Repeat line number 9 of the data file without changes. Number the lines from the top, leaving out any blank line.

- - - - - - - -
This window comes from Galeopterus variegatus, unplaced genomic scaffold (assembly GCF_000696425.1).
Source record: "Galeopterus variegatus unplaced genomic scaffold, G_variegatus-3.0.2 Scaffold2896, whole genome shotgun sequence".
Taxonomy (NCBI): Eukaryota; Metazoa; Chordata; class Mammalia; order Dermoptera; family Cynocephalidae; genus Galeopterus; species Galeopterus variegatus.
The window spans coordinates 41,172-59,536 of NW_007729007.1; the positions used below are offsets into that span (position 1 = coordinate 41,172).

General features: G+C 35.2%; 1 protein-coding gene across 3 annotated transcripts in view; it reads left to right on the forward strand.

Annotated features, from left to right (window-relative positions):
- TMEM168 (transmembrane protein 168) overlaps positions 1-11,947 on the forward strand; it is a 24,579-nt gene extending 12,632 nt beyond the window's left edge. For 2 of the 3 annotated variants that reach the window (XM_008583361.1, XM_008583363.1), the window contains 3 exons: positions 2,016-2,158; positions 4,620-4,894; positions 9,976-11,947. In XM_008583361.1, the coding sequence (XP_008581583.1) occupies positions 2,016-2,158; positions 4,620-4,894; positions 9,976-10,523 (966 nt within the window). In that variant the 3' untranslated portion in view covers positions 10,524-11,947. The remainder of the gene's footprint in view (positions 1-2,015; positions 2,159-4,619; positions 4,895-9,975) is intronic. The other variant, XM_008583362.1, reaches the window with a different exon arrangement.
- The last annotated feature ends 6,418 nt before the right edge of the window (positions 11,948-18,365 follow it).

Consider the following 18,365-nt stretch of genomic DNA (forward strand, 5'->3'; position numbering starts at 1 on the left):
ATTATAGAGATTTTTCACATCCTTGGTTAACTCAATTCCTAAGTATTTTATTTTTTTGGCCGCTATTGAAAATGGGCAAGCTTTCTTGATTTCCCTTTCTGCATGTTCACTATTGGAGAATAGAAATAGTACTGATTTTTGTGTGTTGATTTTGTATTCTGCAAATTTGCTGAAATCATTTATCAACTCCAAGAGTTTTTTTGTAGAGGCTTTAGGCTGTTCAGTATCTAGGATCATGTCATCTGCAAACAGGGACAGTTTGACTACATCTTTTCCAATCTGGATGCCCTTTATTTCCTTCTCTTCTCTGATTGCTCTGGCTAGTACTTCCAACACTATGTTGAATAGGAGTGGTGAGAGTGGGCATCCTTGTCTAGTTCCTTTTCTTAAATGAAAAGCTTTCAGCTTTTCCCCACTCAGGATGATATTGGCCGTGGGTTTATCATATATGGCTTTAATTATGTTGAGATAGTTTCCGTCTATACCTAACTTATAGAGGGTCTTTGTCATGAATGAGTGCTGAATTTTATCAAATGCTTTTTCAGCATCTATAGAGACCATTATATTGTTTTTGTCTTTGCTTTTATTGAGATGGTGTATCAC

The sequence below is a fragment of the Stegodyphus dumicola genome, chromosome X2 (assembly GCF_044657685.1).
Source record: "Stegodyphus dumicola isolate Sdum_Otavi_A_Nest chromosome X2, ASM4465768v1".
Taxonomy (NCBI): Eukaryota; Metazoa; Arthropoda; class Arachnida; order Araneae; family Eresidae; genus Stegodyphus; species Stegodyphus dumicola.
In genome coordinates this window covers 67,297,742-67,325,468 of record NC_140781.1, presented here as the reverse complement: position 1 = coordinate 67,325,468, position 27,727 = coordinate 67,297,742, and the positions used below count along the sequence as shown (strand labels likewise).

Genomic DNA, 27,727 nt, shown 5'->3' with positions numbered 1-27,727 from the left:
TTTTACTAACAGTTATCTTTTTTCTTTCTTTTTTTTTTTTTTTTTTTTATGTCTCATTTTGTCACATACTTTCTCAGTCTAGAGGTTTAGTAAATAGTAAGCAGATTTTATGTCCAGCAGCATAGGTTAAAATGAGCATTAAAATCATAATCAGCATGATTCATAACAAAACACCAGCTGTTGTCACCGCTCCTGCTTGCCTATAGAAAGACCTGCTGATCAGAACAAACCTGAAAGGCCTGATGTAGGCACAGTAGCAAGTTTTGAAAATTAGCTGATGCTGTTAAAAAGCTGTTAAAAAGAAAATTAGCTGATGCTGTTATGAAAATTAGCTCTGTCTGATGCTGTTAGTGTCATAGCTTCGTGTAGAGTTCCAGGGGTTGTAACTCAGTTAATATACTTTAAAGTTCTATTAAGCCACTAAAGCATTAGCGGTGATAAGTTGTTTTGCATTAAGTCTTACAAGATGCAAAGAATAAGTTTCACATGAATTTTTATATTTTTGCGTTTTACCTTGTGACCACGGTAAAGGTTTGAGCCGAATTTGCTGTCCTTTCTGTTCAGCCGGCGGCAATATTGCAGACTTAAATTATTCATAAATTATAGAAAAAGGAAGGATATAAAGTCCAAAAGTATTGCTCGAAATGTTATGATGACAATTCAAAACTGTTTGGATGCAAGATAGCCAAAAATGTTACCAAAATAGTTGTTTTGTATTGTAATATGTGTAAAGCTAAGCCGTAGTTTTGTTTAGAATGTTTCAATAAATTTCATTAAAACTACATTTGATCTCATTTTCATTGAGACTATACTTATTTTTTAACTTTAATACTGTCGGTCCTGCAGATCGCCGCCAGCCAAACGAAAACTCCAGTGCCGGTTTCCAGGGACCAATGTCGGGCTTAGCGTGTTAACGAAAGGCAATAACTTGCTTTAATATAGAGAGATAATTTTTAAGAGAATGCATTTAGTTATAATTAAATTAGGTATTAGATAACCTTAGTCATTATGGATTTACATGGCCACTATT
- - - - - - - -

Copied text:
Consider the following 18,365-nt stretch of genomic DNA (forward strand, 5'->3'; position numbering starts at 1 on the left):